John's wife Rosaura was buried with the surname Williams. Their first surviving son Juan, was buried with the name Wappatt, as were all his brothers and sisters.
However, the entire next generation (some 17 individuals) were named Williams, a name which remains in place to this day.

Research and photographs by Frank Wappat

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The tomb of Rosa, wife of John William Pearson Wappatt

The Tomb of Juan Williams Leal Wappatt, son of John and Rosaura

This branch of Wappat's are descended from Thomas Wappat(1829), brother to the above mentioned William Pearson Wappat. His baptism record shows his surname as 'Wappat', yet the 1881 Census of England shows his surname as 'Wappett', as well as all his children. Further generations have been spelt either 'Wappet' or 'Wappett', and the only surviving branch to keep the name are the descendants of George Wappett, who emigrated to Alaska in 1950.

It is worth noting there is a separate family of Wappett's from England, originating from the North West, in the former county of Westmorland. We have most of their family tree which to date goes back no further than 1750. The Wappett name remains from that family in Australia, the United States, Scotland, Wales and England. The name appears in that tree as Wappett, Wappet, Wapput, and even Wapup, although only Wappett's and Wappet's survive today. We intend to put this tree online soon.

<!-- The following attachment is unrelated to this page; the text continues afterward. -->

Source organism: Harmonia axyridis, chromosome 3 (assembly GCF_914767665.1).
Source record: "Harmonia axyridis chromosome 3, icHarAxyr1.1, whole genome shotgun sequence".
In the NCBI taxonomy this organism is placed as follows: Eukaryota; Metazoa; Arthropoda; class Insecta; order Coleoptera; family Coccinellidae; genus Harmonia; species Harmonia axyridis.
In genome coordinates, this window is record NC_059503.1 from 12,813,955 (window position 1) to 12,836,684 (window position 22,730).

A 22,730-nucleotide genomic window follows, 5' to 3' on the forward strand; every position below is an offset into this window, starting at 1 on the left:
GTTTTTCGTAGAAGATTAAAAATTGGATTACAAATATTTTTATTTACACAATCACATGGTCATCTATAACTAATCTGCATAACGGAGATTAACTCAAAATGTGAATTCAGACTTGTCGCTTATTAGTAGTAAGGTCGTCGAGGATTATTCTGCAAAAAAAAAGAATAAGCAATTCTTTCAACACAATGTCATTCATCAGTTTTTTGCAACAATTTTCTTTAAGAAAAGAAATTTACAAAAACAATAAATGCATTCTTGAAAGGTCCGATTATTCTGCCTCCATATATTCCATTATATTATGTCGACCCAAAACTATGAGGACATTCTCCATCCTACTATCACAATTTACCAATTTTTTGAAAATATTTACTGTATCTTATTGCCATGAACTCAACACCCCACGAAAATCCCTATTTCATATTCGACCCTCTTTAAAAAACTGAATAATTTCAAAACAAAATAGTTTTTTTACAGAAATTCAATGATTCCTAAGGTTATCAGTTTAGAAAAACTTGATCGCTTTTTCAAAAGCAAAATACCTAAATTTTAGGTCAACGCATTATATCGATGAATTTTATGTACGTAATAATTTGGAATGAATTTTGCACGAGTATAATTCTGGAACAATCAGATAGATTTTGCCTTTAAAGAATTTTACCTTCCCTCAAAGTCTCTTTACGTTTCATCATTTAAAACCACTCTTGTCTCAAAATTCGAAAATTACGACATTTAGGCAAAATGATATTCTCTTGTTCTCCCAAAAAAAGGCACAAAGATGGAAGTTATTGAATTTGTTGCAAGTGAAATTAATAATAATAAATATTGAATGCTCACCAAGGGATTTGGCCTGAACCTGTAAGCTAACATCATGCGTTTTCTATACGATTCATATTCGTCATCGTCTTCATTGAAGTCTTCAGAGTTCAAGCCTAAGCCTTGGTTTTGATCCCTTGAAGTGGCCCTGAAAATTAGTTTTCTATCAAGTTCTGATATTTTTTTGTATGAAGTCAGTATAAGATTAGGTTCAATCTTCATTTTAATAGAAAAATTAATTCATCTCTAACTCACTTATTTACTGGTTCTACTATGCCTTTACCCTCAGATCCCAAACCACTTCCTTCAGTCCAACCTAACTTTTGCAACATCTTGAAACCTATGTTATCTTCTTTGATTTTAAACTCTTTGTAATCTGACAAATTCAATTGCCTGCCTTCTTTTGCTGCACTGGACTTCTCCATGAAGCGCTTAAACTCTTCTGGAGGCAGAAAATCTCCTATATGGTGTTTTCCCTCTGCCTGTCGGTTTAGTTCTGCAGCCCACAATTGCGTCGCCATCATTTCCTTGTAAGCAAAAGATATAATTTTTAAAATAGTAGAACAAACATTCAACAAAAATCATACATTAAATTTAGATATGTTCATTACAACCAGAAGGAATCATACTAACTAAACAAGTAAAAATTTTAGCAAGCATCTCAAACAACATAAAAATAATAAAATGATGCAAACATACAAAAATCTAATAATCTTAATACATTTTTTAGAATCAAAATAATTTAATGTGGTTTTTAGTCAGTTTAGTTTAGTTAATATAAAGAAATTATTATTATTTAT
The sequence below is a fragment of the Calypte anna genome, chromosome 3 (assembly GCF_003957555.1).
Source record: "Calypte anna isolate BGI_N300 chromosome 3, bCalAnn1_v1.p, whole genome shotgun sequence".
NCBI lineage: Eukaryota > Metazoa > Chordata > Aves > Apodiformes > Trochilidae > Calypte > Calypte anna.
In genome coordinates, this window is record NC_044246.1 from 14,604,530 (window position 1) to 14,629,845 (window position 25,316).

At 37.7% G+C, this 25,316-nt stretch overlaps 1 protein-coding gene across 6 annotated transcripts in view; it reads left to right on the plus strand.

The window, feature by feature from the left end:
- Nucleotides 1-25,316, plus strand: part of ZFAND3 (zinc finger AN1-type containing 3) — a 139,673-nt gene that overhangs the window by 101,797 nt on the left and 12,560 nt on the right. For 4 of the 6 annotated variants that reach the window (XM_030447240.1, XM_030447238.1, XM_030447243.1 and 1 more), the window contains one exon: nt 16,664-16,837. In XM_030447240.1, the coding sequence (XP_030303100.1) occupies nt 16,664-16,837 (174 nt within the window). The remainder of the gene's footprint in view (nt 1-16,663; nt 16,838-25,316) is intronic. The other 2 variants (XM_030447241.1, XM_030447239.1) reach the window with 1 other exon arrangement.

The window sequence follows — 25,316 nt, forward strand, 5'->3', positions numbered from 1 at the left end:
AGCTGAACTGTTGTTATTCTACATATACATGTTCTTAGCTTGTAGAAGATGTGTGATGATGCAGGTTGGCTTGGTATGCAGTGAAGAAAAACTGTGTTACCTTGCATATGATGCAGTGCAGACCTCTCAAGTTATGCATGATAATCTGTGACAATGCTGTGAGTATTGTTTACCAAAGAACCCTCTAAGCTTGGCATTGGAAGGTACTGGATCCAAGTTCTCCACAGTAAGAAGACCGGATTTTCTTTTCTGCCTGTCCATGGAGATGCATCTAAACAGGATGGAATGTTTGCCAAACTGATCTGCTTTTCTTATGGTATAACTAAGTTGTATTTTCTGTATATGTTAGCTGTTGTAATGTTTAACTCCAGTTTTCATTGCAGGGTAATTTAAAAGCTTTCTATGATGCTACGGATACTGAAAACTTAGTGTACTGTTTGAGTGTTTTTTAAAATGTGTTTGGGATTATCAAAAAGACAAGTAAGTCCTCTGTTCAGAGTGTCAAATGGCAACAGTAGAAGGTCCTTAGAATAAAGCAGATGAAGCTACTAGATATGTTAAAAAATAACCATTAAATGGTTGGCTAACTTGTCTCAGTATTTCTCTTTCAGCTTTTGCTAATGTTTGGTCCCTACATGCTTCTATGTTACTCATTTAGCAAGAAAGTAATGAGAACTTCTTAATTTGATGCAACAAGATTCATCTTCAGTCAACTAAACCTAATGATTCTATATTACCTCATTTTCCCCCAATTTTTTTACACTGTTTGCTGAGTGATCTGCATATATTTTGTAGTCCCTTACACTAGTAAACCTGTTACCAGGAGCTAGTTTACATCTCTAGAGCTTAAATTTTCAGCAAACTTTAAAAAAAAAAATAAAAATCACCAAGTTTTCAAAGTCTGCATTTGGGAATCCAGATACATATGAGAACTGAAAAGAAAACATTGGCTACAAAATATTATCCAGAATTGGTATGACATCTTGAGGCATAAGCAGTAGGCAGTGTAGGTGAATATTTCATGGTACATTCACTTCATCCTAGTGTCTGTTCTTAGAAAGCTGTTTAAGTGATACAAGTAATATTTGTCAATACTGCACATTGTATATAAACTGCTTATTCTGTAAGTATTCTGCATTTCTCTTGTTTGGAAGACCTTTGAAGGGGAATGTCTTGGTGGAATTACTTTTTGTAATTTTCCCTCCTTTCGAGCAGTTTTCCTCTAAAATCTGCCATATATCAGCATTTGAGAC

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The amount of spelling 'mistakes' has not altered much over the years. It can also be the fault of the registrar who makes a birth entry and writes out the certificate, especially when having to interpret the spelling of the name when spoken to him by an illiterate father or mother, back in the agricultural labouring days of our ancestors. At my own wedding, I had the registrar write out the entry again, after she sneaked in an extra 't' (common mistake!) despite my having filled in several official forms beforehand. 

Where did our name come from?
Technically, from the woman who had the illegitimate child of Ralph Johnson, her name being Ann Wappat. In theory, we should actually all be Johnson's. Indeed, Ralph brought up his first son Ralph in his own family, after he married Ann Wycliffe, with whom he had three more children. Interesting that the name Wappat stuck, but not Johnson, despite Ralph naming his son Ralph Wappat alias Johnson in his will.